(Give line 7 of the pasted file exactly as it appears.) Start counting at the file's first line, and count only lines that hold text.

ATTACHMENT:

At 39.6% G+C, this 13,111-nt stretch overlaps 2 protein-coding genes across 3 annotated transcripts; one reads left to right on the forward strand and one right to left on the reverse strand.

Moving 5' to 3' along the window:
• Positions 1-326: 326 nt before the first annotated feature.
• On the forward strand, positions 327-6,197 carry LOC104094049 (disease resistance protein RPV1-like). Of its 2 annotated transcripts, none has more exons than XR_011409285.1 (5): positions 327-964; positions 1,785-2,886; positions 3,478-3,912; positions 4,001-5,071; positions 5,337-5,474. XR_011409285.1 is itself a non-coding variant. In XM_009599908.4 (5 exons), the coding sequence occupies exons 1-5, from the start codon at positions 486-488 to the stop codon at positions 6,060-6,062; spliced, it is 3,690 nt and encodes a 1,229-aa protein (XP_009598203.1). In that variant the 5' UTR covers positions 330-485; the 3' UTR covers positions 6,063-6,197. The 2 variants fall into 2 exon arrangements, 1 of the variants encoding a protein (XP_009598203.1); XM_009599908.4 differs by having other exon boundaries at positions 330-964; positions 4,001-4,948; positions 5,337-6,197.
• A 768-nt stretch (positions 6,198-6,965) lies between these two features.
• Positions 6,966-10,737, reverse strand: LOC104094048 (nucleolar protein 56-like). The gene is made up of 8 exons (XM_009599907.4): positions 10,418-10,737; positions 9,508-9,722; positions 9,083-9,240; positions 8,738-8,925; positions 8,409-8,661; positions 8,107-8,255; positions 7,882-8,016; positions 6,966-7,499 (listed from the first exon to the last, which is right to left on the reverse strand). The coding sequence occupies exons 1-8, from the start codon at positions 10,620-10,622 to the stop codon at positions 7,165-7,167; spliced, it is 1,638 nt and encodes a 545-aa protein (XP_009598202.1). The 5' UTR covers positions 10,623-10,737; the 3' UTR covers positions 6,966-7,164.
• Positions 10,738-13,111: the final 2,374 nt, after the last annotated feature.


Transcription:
• Positions 10,738-13,111: the final 2,374 nt, after the last annotated feature.